History Lesson

It’s always a conundrum: how to honor the original bones of a historic home while ensuring the redesigned spaces meet the expectations of a 21st-century family.

This give-and-take is playing out beautifully in the three-story Colonial Revival home at 716 W. Broadway that Heather and Adam Plues are lovingly restoring, one room at a time. Their lustrous updates respect and reanimate the home’s storied past.

Built in 1909 by John N. and Elizabeth Taylor, the stately home eventually slipped into decline, carved into multiple rental units; a temporary wall divided the sweeping 10-foot-wide entrance staircase for a time. New owners in 1999 rescued the home and converted it into a bed-and-breakfast that achieved local and national historic landmark status — one of Columbia’s very first properties to do so.

In 2012, the Plueses purchased the home, intent on restoring it to its original single-family use. The first project of this work-in-progress was a complete kitchen overhaul. Working with designer Hannah Wilson of Columbia Showcase Kitchens & Baths, the couple started work in September 2013.

“When I first stepped into this kitchen, it was so clearly all wrong for this beautiful, historic home,” Wilson recalls. While the previous owners had preserved or restored much of the original architectural details, the kitchen seemed stuck between eras.

The first challenge was how to reconfigure the oddly arranged, dark and cramped space to create a family meal and gathering area and an open, airy and accessible look. After finding out that a wall they wanted to eliminate was load-bearing, the clients were dependent upon a creative plan that would open up the space within existing parameters, Wilson said. They achieved their aims by removing a 48-inch-high half-wall and a bar/peninsula that broke up the kitchen, reorienting appliances to make for a usable workspace triangle, and creating an island with an apron sink and family meal and gathering area.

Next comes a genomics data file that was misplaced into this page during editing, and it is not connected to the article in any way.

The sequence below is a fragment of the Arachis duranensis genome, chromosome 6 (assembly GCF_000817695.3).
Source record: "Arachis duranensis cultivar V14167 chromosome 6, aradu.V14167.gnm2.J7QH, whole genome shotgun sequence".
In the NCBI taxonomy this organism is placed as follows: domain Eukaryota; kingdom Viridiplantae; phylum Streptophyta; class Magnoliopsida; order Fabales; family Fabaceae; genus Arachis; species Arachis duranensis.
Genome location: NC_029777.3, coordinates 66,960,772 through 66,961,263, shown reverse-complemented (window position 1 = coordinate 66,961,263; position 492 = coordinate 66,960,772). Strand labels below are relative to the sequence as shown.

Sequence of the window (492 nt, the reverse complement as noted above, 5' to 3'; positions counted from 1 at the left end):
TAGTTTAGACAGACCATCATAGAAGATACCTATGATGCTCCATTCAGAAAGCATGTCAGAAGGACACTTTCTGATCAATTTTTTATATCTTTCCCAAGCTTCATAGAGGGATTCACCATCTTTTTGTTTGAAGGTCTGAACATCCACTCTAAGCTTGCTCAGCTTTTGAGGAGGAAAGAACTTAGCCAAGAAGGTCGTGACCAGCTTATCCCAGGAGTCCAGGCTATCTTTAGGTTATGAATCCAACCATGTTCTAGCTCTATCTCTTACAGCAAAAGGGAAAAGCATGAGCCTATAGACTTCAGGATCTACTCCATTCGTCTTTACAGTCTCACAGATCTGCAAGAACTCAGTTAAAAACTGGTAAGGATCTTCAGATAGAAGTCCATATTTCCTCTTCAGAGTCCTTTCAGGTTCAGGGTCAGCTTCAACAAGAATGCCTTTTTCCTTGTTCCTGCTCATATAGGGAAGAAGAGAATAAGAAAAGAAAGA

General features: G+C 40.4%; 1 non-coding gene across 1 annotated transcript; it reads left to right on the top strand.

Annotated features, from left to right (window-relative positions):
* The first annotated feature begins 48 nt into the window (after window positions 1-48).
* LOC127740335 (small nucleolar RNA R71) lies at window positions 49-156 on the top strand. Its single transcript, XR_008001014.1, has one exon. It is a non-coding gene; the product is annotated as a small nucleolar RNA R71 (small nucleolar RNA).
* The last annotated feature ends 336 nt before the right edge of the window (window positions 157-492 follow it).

The couple added a second opening to an adjacent hallway, improving the entire flow of the house, and installed double glass doors opening onto the back porch. White cabinets with inset construction and flat panel doors — including some with glass doors with mullions and interior lighting — also created great effect. Pre-existing soffits on one wall detracted from the spaciousness of the high ceilings, but they could not be removed as they held plumbing and mechanicals. Instead, Wilson placed the refrigerator and flanking cabinet pantries on that wall and extended the cabinet facing up to the ceiling. The faux fronts offer an unbroken look; three complementary sets of pulls create interest.

Homeowner choices — details such as staining the island a rich chocolate, using traditional moldings and detail work, exposing the original brick chimney shaft, and adding hickory hardwood floors — added warmth in keeping with the home’s classic look.

Quartzite countertops and a beveled marble subway tile backsplash offer more light, clean, fresh, modern touches, as does the statement chandelier from Restoration Hardware over the center island.

The kitchen was a true collaboration with homeowners and designer taking inspiration from each other’s vision. The couple served as their own general contractor, working with local craftsmen and experts and completing some of the renovation work themselves.

“This kitchen embodies what I love about kitchen and bath design,” says Wilson. “There were many obstacles that proved a challenge. It was a puzzle that needed solving and there was nothing ‘cookie cutter’ about this design.”